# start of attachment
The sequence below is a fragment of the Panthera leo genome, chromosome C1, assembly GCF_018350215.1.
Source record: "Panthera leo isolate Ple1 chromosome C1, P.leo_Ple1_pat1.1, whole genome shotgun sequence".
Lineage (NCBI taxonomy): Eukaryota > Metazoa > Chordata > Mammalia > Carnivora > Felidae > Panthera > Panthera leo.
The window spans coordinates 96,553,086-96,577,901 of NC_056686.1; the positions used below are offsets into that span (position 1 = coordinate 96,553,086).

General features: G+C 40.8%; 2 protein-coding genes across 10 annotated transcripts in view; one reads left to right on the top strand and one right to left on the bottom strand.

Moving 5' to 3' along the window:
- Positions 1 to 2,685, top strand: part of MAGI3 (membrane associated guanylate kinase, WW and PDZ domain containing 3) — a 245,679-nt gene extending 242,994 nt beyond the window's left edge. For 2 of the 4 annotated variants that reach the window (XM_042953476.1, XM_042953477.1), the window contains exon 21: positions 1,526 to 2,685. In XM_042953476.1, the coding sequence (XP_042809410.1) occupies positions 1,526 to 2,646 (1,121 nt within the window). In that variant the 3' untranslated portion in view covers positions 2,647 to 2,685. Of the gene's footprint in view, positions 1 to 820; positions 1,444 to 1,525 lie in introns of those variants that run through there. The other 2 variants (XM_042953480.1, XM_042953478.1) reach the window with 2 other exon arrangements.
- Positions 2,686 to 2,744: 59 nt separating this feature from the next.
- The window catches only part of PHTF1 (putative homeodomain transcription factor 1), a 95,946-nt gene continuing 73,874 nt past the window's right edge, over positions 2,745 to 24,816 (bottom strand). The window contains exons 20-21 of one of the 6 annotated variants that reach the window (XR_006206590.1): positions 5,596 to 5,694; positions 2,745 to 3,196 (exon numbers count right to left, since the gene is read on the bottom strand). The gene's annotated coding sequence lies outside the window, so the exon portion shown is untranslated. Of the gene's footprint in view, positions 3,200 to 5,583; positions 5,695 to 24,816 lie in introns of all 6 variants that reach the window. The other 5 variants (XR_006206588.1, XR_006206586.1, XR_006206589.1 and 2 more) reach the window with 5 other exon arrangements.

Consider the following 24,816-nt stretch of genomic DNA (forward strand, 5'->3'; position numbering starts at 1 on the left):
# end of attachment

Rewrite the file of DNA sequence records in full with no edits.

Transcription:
The sequence below is a fragment of the Panthera leo genome, chromosome C1, assembly GCF_018350215.1.
Source record: "Panthera leo isolate Ple1 chromosome C1, P.leo_Ple1_pat1.1, whole genome shotgun sequence".
Lineage (NCBI taxonomy): Eukaryota > Metazoa > Chordata > Mammalia > Carnivora > Felidae > Panthera > Panthera leo.
The window spans coordinates 96,553,086-96,577,901 of NC_056686.1; the positions used below are offsets into that span (position 1 = coordinate 96,553,086).

General features: G+C 40.8%; 2 protein-coding genes across 10 annotated transcripts in view; one reads left to right on the top strand and one right to left on the bottom strand.

Moving 5' to 3' along the window:
- Positions 1 to 2,685, top strand: part of MAGI3 (membrane associated guanylate kinase, WW and PDZ domain containing 3) — a 245,679-nt gene extending 242,994 nt beyond the window's left edge. For 2 of the 4 annotated variants that reach the window (XM_042953476.1, XM_042953477.1), the window contains exon 21: positions 1,526 to 2,685. In XM_042953476.1, the coding sequence (XP_042809410.1) occupies positions 1,526 to 2,646 (1,121 nt within the window). In that variant the 3' untranslated portion in view covers positions 2,647 to 2,685. Of the gene's footprint in view, positions 1 to 820; positions 1,444 to 1,525 lie in introns of those variants that run through there. The other 2 variants (XM_042953480.1, XM_042953478.1) reach the window with 2 other exon arrangements.
- Positions 2,686 to 2,744: 59 nt separating this feature from the next.
- The window catches only part of PHTF1 (putative homeodomain transcription factor 1), a 95,946-nt gene continuing 73,874 nt past the window's right edge, over positions 2,745 to 24,816 (bottom strand). The window contains exons 20-21 of one of the 6 annotated variants that reach the window (XR_006206590.1): positions 5,596 to 5,694; positions 2,745 to 3,196 (exon numbers count right to left, since the gene is read on the bottom strand). The gene's annotated coding sequence lies outside the window, so the exon portion shown is untranslated. Of the gene's footprint in view, positions 3,200 to 5,583; positions 5,695 to 24,816 lie in introns of all 6 variants that reach the window. The other 5 variants (XR_006206588.1, XR_006206586.1, XR_006206589.1 and 2 more) reach the window with 5 other exon arrangements.

Consider the following 24,816-nt stretch of genomic DNA (forward strand, 5'->3'; position numbering starts at 1 on the left):